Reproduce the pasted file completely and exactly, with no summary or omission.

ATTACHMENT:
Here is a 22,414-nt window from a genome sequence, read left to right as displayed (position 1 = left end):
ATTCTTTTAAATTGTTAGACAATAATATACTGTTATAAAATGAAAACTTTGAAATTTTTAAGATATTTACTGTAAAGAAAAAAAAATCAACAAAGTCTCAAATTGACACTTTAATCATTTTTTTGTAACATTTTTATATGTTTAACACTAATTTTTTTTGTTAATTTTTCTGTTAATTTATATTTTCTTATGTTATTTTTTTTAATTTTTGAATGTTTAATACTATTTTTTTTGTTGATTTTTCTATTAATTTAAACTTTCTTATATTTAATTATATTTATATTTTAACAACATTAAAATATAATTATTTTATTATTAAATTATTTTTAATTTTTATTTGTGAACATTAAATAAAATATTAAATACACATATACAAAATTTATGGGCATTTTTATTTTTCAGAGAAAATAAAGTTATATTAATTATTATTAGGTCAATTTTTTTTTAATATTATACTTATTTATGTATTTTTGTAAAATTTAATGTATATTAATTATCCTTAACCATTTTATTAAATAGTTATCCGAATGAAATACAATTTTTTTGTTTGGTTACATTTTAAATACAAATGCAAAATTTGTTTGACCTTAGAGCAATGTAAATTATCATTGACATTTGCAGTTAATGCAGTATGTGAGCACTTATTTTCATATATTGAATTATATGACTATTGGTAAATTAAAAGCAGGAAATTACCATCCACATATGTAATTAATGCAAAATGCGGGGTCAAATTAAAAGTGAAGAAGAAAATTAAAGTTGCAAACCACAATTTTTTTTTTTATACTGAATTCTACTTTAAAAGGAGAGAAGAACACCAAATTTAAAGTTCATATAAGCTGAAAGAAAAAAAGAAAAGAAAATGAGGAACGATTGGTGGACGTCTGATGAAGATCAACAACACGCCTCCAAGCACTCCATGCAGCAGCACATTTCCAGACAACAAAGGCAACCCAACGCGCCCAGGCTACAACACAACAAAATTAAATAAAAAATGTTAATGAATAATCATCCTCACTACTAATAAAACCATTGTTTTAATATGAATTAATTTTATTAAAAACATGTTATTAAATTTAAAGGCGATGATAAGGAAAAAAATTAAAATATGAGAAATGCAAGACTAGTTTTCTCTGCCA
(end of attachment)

Here is a 22,414-nt window from a genome sequence, read left to right as displayed (position 1 = left end):
ATTCTTTTAAATTGTTAGACAATAATATACTGTTATAAAATGAAAACTTTGAAATTTTTAAGATATTTACTGTAAAGAAAAAAAAATCAACAAAGTCTCAAATTGACACTTTAATCATTTTTTTGTAACATTTTTATATGTTTAACACTAATTTTTTTTGTTAATTTTTCTGTTAATTTATATTTTCTTATGTTATTTTTTTTAATTTTTGAATGTTTAATACTATTTTTTTTGTTGATTTTTCTATTAATTTAAACTTTCTTATATTTAATTATATTTATATTTTAACAACATTAAAATATAATTATTTTATTATTAAATTATTTTTAATTTTTATTTGTGAACATTAAATAAAATATTAAATACACATATACAAAATTTATGGGCATTTTTATTTTTCAGAGAAAATAAAGTTATATTAATTATTATTAGGTCAATTTTTTTTTAATATTATACTTATTTATGTATTTTTGTAAAATTTAATGTATATTAATTATCCTTAACCATTTTATTAAATAGTTATCCGAATGAAATACAATTTTTTTGTTTGGTTACATTTTAAATACAAATGCAAAATTTGTTTGACCTTAGAGCAATGTAAATTATCATTGACATTTGCAGTTAATGCAGTATGTGAGCACTTATTTTCATATATTGAATTATATGACTATTGGTAAATTAAAAGCAGGAAATTACCATCCACATATGTAATTAATGCAAAATGCGGGGTCAAATTAAAAGTGAAGAAGAAAATTAAAGTTGCAAACCACAATTTTTTTTTTTATACTGAATTCTACTTTAAAAGGAGAGAAGAACACCAAATTTAAAGTTCATATAAGCTGAAAGAAAAAAAGAAAAGAAAATGAGGAACGATTGGTGGACGTCTGATGAAGATCAACAACACGCCTCCAAGCACTCCATGCAGCAGCACATTTCCAGACAACAAAGGCAACCCAACGCGCCCAGGCTACAACACAACAAAATTAAATAAAAAATGTTAATGAATAATCATCCTCACTACTAATAAAACCATTGTTTTAATATGAATTAATTTTATTAAAAACATGTTATTAAATTTAAAGGCGATGATAAGGAAAAAAATTAAAATATGAGAAATGCAAGACTAGTTTTCTCTGCCA